Canada to trial facial recognition technology at its borders
08 January 2016 15:28 GMT

Canada’s border agency plans to begin using facial recognition technology at entry points following national pilots.

Targeted at weeding out terrorists and criminals, the tech will screen people arriving at border points and match them against criminal data-bases and so-called “watchlists”.

Canadian Border Services Agency revealed in a statement that it will be trying out the new technology at a number of unspecified locations, under specific lighting and crowd movement conditions.

The agency’s science and engineering directorate has been working with the University of Quebec and other partners to gauge the ability of devices to extract needed information from video footage.

However, the federal privacy watchdog has responded by cautioning the agency that the scheme could ensnare the wrong travellers, resulting in unwarranted scrutiny for some people at the border.

Privacy commissioner Daniel Therrien says his office had already provided advice to the agency on the potential pitfalls, including the possibility of “false positives” that could result in unnecessary secondary screening for travellers.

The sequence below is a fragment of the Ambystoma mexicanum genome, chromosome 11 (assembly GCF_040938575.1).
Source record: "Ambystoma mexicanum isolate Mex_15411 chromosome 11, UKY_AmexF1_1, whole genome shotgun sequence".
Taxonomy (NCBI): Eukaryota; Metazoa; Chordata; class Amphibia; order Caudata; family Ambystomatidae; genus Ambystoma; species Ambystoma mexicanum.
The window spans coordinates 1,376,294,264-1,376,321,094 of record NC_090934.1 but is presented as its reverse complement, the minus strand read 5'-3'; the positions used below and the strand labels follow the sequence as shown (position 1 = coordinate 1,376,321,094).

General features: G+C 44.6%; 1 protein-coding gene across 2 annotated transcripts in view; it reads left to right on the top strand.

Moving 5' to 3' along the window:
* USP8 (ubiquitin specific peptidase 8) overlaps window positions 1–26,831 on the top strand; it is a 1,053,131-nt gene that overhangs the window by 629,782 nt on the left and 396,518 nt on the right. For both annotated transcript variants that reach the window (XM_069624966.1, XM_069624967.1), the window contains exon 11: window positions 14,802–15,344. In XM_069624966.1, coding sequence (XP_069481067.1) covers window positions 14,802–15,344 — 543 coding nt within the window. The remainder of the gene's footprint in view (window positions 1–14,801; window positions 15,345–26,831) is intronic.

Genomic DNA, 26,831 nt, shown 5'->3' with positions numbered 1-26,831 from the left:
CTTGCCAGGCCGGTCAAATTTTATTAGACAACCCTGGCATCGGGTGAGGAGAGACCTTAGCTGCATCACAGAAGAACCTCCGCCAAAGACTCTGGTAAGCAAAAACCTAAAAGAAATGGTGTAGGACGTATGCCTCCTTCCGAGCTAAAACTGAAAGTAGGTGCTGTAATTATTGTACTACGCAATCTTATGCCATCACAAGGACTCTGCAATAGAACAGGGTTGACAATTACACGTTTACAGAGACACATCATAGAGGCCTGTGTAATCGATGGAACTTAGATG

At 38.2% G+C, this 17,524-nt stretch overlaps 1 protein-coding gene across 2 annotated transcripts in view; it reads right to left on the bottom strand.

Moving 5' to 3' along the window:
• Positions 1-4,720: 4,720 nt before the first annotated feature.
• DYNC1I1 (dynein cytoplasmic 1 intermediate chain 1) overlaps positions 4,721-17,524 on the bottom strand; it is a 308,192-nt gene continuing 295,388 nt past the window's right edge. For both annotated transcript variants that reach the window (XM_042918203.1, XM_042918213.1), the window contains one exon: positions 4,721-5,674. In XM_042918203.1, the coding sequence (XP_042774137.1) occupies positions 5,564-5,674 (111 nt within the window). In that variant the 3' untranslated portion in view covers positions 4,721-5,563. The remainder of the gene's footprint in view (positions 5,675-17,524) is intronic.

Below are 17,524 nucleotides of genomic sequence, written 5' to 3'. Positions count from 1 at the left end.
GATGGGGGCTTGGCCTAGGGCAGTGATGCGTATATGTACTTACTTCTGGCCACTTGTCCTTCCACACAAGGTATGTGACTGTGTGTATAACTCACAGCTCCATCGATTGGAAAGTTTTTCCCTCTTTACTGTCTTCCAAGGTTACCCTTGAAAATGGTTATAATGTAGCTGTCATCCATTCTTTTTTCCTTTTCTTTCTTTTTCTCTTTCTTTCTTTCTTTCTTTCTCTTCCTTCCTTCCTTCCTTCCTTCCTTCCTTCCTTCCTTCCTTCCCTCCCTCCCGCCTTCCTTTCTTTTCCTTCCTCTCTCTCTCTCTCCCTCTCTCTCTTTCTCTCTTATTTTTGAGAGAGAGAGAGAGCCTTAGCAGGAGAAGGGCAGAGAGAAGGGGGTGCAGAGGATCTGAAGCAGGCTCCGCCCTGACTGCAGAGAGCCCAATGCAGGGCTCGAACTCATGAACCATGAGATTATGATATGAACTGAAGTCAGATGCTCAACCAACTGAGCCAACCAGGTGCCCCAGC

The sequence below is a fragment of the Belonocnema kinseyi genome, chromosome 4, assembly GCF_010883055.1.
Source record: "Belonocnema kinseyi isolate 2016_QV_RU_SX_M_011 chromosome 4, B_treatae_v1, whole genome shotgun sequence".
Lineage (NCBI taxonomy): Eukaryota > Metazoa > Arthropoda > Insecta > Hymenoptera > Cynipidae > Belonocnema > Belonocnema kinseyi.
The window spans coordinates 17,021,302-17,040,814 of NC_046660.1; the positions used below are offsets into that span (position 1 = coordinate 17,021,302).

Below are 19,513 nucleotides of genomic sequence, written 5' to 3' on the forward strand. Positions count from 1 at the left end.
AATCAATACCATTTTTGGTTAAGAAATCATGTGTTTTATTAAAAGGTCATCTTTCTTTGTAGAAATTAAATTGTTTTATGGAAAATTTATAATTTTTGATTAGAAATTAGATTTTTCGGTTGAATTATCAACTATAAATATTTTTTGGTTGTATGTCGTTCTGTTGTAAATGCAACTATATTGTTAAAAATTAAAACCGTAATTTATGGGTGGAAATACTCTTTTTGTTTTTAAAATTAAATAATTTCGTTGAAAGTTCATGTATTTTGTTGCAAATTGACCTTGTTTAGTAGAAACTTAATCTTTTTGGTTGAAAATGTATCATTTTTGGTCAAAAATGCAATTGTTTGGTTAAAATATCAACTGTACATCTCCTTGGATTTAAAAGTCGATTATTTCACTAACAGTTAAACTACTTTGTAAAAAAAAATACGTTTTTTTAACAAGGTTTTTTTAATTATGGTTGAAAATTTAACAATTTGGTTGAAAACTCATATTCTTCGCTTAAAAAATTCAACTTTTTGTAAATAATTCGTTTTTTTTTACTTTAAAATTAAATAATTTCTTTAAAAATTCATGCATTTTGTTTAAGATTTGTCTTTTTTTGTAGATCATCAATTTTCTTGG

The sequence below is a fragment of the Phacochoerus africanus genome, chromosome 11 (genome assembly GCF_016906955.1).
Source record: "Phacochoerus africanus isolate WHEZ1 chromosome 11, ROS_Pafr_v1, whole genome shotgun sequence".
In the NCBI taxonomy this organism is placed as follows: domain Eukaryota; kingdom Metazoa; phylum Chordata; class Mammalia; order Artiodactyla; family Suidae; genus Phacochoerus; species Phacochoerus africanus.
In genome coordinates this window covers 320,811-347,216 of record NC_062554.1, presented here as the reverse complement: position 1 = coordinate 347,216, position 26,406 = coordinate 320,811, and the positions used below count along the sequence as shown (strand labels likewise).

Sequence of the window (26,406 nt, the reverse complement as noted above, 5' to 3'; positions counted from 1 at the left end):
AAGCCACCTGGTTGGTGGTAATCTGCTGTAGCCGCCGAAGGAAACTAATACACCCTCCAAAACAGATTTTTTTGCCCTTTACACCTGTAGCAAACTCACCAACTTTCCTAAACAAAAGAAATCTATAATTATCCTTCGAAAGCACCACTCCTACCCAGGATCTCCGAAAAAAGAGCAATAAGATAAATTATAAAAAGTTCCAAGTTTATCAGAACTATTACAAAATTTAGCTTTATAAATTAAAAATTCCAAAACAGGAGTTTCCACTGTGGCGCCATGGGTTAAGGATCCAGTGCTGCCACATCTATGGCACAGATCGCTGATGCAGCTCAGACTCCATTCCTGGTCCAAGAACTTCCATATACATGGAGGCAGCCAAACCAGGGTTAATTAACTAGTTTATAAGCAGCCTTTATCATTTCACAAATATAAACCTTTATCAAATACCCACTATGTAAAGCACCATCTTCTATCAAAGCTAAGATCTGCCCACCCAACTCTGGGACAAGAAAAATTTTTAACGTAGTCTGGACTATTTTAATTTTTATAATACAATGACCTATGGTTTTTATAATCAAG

In written answers to the Globe, the agency said it continues to work with the commissioner to “ensure that privacy implications are appropriately addressed.”

The agency also said that test would have an “operational context,” and that no trials involving actual travellers have yet taken place.

Last June, the government said it plans to increase its collection of biometric data from visitors to Canada.

Citizenship and Immigration Canada told CBC News that digital photos and fingerprints are "the only biometrics data applicants will have to provide" under the government's plan for expanded collection of data.